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    1. Philip Pullman is a genius of the written word. And I love the way he presents his characters. They all feel like they are the main one. He makes you love them or hate them and then gives you reason to turn around and wonder why you did so in the first place. Like I said, genius ;-)

      When I reread the chant I thought of Vanessa's cauldron. I spent a little time looking for it, but I found it buried in a 2008 post. I happy, I put them together.

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  4. The first part put me in mind of Wm Blake's 'Tiger, Tiger burning bright', particularly the lines about God making ther tiger in His furnace "What the anvil? What the grasp Dare its deadly terrors clasp." Then my mental images switched to visions of a uterous and menstral blood. A very poewerful writer, Magaly.

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    1. Pullman quotes so many poets at the beginning of each chapter of his book, Blake included. Next time I read the books, I will look for similarities in the style. They definitely share many motifs, but it would be interesting to see if the rhythm is also similar. The darkness of the two? Dead on!

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  5. Wow. Just wow. I felt the pull last night stronger than ever before. I see, perhaps, that I wasn't the only one. :-)"Blood! Obey me!" I got chills. I wish I'd read this spell before my husband's surgery so I could've been running these words of Power through my head. I will be reading more by this writer now that you've made the introductions. Thank you Magaly!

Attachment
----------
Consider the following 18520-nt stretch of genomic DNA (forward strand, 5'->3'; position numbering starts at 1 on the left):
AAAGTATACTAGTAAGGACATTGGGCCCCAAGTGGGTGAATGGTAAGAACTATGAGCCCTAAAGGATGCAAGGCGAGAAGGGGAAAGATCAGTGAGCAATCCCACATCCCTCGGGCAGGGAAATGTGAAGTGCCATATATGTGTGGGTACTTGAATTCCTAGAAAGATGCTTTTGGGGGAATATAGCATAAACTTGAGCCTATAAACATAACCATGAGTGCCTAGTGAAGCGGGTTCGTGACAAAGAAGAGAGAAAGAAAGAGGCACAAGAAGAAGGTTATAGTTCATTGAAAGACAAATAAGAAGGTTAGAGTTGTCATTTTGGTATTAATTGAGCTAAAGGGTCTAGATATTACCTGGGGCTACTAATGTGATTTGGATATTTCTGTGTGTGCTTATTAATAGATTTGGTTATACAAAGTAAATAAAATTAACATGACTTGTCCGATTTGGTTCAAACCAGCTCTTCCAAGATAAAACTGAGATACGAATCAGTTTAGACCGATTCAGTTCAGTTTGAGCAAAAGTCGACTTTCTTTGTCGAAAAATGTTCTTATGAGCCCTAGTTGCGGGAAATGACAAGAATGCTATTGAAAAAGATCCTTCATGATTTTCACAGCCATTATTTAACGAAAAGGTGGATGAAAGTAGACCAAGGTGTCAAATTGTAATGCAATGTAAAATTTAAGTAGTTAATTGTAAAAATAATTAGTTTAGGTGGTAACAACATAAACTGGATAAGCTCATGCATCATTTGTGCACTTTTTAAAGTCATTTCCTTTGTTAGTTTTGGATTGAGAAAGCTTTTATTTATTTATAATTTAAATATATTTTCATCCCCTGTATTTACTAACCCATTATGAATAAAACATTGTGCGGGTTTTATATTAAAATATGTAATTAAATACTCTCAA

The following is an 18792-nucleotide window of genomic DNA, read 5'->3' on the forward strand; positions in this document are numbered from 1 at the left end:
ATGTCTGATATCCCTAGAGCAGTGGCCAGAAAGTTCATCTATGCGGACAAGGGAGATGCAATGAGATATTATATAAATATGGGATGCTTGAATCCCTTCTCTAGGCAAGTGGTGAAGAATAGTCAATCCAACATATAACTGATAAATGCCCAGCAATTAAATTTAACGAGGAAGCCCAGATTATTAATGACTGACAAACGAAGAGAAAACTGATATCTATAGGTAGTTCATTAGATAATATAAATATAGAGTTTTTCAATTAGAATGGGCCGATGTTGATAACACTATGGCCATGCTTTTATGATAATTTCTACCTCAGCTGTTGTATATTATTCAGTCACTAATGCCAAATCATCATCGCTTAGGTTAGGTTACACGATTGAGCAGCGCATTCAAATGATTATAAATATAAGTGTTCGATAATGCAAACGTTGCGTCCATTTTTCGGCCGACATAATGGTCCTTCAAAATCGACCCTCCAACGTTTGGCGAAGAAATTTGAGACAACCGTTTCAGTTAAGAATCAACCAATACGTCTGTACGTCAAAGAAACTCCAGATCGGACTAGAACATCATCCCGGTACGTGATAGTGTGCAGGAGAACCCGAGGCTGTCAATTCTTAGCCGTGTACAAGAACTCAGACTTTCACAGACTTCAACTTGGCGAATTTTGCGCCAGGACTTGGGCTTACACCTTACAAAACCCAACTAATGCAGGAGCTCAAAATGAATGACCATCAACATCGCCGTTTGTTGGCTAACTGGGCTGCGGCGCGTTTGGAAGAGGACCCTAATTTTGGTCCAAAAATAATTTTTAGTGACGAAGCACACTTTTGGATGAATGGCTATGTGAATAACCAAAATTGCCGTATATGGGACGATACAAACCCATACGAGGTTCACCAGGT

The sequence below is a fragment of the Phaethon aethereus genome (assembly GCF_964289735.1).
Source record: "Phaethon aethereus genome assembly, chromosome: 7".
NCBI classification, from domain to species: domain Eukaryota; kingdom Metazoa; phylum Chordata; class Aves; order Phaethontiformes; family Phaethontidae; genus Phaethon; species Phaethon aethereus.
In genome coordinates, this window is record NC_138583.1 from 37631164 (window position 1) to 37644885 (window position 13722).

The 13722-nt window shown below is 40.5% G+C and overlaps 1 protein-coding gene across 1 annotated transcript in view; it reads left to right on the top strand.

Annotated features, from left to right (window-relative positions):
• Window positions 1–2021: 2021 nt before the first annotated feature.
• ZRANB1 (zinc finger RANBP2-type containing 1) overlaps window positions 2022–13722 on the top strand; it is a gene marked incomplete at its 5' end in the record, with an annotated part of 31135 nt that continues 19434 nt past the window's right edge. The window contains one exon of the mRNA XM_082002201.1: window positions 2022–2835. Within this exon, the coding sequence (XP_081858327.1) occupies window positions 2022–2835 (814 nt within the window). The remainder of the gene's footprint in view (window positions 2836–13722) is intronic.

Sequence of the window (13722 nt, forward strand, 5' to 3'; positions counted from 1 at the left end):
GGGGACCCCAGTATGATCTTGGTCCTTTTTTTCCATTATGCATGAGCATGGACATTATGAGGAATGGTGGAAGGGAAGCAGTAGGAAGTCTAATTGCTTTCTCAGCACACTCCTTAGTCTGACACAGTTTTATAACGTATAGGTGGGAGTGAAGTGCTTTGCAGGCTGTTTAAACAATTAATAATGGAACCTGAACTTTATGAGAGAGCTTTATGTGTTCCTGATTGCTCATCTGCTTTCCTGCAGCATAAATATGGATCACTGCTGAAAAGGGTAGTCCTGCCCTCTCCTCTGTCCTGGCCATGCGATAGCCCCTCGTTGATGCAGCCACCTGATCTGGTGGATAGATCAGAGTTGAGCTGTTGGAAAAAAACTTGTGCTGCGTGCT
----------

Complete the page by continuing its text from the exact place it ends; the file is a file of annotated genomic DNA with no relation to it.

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    1. I've always said it, the best fiction is the one that touches us so deeply that we feel like bringing it into our reality. And sometimes we do ;-)

      If you get a chance, read these books. Pullman is amazing!

      The movie about the book is horrible.

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  6. I love those words.....strong willed summons to heal a wound inflicted in haste. Haven't read these books. Already prepping for All Hallows....we just didn't bother with summer here so Autumn is flying by too :) XXX

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    1. You didn't bother with summer because we were burning our butts off for you. My tomato plant is moving on *sigh* but the strawberry and everything else stand strong and flipping the heat off. I'm a summer girl, but I'm actually looking forward to the cooler months this year. It was just too hat.

      And yes on the words, they hit with a bang ;-)